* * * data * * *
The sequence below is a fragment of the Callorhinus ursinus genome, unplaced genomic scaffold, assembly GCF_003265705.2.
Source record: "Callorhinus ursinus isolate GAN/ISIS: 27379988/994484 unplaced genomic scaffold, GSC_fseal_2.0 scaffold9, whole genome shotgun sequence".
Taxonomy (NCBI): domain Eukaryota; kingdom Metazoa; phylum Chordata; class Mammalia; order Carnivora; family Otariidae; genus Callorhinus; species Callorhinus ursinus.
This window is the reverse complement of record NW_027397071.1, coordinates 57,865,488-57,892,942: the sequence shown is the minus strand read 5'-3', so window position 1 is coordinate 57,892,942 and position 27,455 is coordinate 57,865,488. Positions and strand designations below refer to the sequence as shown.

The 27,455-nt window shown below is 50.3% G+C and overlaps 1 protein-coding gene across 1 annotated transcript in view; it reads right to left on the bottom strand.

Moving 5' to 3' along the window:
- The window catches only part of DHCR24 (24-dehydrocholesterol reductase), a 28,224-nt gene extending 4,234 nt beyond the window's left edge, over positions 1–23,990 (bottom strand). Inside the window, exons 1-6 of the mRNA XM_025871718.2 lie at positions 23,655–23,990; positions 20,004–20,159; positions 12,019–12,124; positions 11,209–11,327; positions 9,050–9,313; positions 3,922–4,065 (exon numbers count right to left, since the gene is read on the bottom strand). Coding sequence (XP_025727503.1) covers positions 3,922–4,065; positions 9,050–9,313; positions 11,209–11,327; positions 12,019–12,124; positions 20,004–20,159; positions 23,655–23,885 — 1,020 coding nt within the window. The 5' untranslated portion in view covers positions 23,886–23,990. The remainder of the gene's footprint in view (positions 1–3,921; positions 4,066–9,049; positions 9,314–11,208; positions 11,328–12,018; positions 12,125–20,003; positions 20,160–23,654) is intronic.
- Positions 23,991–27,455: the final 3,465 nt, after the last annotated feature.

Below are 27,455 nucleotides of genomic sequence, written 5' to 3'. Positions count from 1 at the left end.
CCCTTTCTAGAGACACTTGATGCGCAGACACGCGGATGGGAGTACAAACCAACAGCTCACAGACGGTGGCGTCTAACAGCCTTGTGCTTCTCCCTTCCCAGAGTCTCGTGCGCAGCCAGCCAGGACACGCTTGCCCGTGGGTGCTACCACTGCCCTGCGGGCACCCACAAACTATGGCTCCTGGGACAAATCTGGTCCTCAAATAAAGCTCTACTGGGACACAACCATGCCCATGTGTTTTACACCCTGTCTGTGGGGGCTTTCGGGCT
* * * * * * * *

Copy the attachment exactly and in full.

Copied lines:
The sequence below is a fragment of the Callorhinus ursinus genome, unplaced genomic scaffold, assembly GCF_003265705.2.
Source record: "Callorhinus ursinus isolate GAN/ISIS: 27379988/994484 unplaced genomic scaffold, GSC_fseal_2.0 scaffold9, whole genome shotgun sequence".
Taxonomy (NCBI): domain Eukaryota; kingdom Metazoa; phylum Chordata; class Mammalia; order Carnivora; family Otariidae; genus Callorhinus; species Callorhinus ursinus.
This window is the reverse complement of record NW_027397071.1, coordinates 57,865,488-57,892,942: the sequence shown is the minus strand read 5'-3', so window position 1 is coordinate 57,892,942 and position 27,455 is coordinate 57,865,488. Positions and strand designations below refer to the sequence as shown.

The 27,455-nt window shown below is 50.3% G+C and overlaps 1 protein-coding gene across 1 annotated transcript in view; it reads right to left on the bottom strand.

Moving 5' to 3' along the window:
- The window catches only part of DHCR24 (24-dehydrocholesterol reductase), a 28,224-nt gene extending 4,234 nt beyond the window's left edge, over positions 1–23,990 (bottom strand). Inside the window, exons 1-6 of the mRNA XM_025871718.2 lie at positions 23,655–23,990; positions 20,004–20,159; positions 12,019–12,124; positions 11,209–11,327; positions 9,050–9,313; positions 3,922–4,065 (exon numbers count right to left, since the gene is read on the bottom strand). Coding sequence (XP_025727503.1) covers positions 3,922–4,065; positions 9,050–9,313; positions 11,209–11,327; positions 12,019–12,124; positions 20,004–20,159; positions 23,655–23,885 — 1,020 coding nt within the window. The 5' untranslated portion in view covers positions 23,886–23,990. The remainder of the gene's footprint in view (positions 1–3,921; positions 4,066–9,049; positions 9,314–11,208; positions 11,328–12,018; positions 12,125–20,003; positions 20,160–23,654) is intronic.
- Positions 23,991–27,455: the final 3,465 nt, after the last annotated feature.

Below are 27,455 nucleotides of genomic sequence, written 5' to 3'. Positions count from 1 at the left end.
CCCTTTCTAGAGACACTTGATGCGCAGACACGCGGATGGGAGTACAAACCAACAGCTCACAGACGGTGGCGTCTAACAGCCTTGTGCTTCTCCCTTCCCAGAGTCTCGTGCGCAGCCAGCCAGGACACGCTTGCCCGTGGGTGCTACCACTGCCCTGCGGGCACCCACAAACTATGGCTCCTGGGACAAATCTGGTCCTCAAATAAAGCTCTACTGGGACACAACCATGCCCATGTGTTTTACACCCTGTCTGTGGGGGCTTTCGGGCT